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Feces

From Wikipedia
https://en.wikipedia.org/wiki/Feces

Elephant feces
Human feces
A comparison of elephant (left) and human feces (right)

Feces ( or faeces) is the solid or semi-solid remains of food that was not digested in the small intestine, and has been broken down by bacteria in the large intestine. [1] [2] Feces contains a relatively small amount of metabolic waste products such as bacterially altered bilirubin, and dead epithelial cells from the lining of the gut. [1]

Feces is discharged through the anus or cloaca during defecation.

Feces can be used as fertilizer or soil conditioner in agriculture. It can also be burned as fuel or dried and used for construction. Some medicinal uses have been found. In the case of human feces, fecal transplants or fecal bacteriotherapy are in use. Urine and feces together are called excreta.

Skatole is the principal compound responsible for the unpleasant smell of feces.

Characteristics

The distinctive odor of feces is due to skatole, and thiols ( sulfur-containing compounds), as well as amines and carboxylic acids. Skatole is produced from tryptophan via indoleacetic acid. Decarboxylation gives skatole. [3] [4]

The molecule hydrogen sulfide contributes to the smell of feces.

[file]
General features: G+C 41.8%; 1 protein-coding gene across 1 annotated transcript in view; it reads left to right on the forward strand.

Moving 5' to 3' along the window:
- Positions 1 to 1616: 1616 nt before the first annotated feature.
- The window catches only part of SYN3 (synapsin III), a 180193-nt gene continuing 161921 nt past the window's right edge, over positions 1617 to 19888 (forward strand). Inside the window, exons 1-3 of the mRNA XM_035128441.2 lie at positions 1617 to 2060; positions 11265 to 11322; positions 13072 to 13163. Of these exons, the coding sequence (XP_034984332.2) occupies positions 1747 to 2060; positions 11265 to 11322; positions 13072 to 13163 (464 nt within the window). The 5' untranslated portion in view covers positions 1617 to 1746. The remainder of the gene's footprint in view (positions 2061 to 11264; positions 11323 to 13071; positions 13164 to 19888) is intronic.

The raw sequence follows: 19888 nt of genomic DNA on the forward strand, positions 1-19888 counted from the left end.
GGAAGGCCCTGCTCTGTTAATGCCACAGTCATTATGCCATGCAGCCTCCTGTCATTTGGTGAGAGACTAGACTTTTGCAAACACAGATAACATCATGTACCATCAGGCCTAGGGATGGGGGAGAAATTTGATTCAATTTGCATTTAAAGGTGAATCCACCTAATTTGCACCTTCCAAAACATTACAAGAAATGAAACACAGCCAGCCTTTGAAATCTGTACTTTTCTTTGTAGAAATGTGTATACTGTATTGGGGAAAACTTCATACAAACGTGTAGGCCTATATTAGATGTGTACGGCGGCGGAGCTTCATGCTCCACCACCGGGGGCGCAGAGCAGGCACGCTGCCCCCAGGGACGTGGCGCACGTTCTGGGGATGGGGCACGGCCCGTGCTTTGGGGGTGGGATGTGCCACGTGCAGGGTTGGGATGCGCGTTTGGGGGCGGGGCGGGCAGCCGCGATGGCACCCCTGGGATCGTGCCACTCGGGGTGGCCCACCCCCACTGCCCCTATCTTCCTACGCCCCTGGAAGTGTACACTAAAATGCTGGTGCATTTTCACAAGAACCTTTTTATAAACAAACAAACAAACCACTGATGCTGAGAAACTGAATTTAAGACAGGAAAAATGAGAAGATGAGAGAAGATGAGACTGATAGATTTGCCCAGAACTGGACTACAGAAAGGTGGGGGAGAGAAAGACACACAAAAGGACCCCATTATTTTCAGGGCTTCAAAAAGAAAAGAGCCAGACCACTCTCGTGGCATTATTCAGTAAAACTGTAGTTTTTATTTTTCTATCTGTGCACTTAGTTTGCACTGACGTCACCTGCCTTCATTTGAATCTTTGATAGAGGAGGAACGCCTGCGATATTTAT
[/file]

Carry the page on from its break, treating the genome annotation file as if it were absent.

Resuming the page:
The perceived bad odor of feces has been hypothesized to be a deterrent for humans, as consuming or touching it may result in sickness or infection. [5]

Physiology

Feces is discharged through the anus or cloaca during defecation. This process requires pressures that may reach 100 millimetres of mercury (3.9 inHg) (13.3 kPa) in humans and 450 millimetres of mercury (18 inHg) (60 kPa) in penguins. [6] [7] The forces required to expel the feces is generated through muscular contractions and a build-up of gases inside the gut, prompting the sphincter to relieve the pressure and to release the feces. [7]

Ecology

After an animal has digested eaten material, the remains of that material are discharged from its body as waste. Although it is lower in energy than the food from which it is derived, feces may retain a large amount of energy, often 50% of that of the original food. [8] This means that of all food eaten, a significant amount of energy remains for the decomposers of ecosystems. Many organisms feed on feces, from bacteria to fungi to insects such as dung beetles, who can sense odors from long distances. [9] Some may specialize in feces, while others may eat other foods. Feces serves not only as a basic food, but also as a supplement to the usual diet of some animals. This process is known as coprophagia, and occurs in various animal species such as young elephants eating the feces of their mothers to gain essential gut flora, or by other animals such as dogs, rabbits, and monkeys.